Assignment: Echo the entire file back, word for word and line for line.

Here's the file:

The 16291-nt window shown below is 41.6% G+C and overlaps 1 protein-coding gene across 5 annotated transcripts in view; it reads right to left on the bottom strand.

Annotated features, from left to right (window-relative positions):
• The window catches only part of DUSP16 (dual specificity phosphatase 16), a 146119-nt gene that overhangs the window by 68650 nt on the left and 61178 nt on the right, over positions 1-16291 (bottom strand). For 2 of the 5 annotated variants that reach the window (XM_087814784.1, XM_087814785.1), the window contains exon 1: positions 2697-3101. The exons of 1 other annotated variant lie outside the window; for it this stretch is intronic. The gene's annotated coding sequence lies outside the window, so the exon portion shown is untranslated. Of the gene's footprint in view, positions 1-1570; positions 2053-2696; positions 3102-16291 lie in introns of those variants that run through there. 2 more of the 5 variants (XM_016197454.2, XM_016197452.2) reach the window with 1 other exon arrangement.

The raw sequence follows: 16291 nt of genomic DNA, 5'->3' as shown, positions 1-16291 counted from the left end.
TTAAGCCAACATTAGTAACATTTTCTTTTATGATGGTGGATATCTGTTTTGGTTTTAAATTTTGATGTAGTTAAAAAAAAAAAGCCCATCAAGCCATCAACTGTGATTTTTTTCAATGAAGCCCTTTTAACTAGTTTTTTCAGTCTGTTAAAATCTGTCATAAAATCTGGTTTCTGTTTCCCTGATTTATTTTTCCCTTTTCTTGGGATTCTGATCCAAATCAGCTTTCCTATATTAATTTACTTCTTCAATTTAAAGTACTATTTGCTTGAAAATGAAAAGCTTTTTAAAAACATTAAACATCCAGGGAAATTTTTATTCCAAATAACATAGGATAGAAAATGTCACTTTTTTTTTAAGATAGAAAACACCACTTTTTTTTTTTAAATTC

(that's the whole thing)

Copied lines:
The 16291-nt window shown below is 41.6% G+C and overlaps 1 protein-coding gene across 5 annotated transcripts in view; it reads right to left on the bottom strand.

Annotated features, from left to right (window-relative positions):
• The window catches only part of DUSP16 (dual specificity phosphatase 16), a 146119-nt gene that overhangs the window by 68650 nt on the left and 61178 nt on the right, over positions 1-16291 (bottom strand). For 2 of the 5 annotated variants that reach the window (XM_087814784.1, XM_087814785.1), the window contains exon 1: positions 2697-3101. The exons of 1 other annotated variant lie outside the window; for it this stretch is intronic. The gene's annotated coding sequence lies outside the window, so the exon portion shown is untranslated. Of the gene's footprint in view, positions 1-1570; positions 2053-2696; positions 3102-16291 lie in introns of those variants that run through there. 2 more of the 5 variants (XM_016197454.2, XM_016197452.2) reach the window with 1 other exon arrangement.

The raw sequence follows: 16291 nt of genomic DNA, 5'->3' as shown, positions 1-16291 counted from the left end.
TTAAGCCAACATTAGTAACATTTTCTTTTATGATGGTGGATATCTGTTTTGGTTTTAAATTTTGATGTAGTTAAAAAAAAAAAGCCCATCAAGCCATCAACTGTGATTTTTTTCAATGAAGCCCTTTTAACTAGTTTTTTCAGTCTGTTAAAATCTGTCATAAAATCTGGTTTCTGTTTCCCTGATTTATTTTTCCCTTTTCTTGGGATTCTGATCCAAATCAGCTTTCCTATATTAATTTACTTCTTCAATTTAAAGTACTATTTGCTTGAAAATGAAAAGCTTTTTAAAAACATTAAACATCCAGGGAAATTTTTATTCCAAATAACATAGGATAGAAAATGTCACTTTTTTTTTAAGATAGAAAACACCACTTTTTTTTTTTAAATTC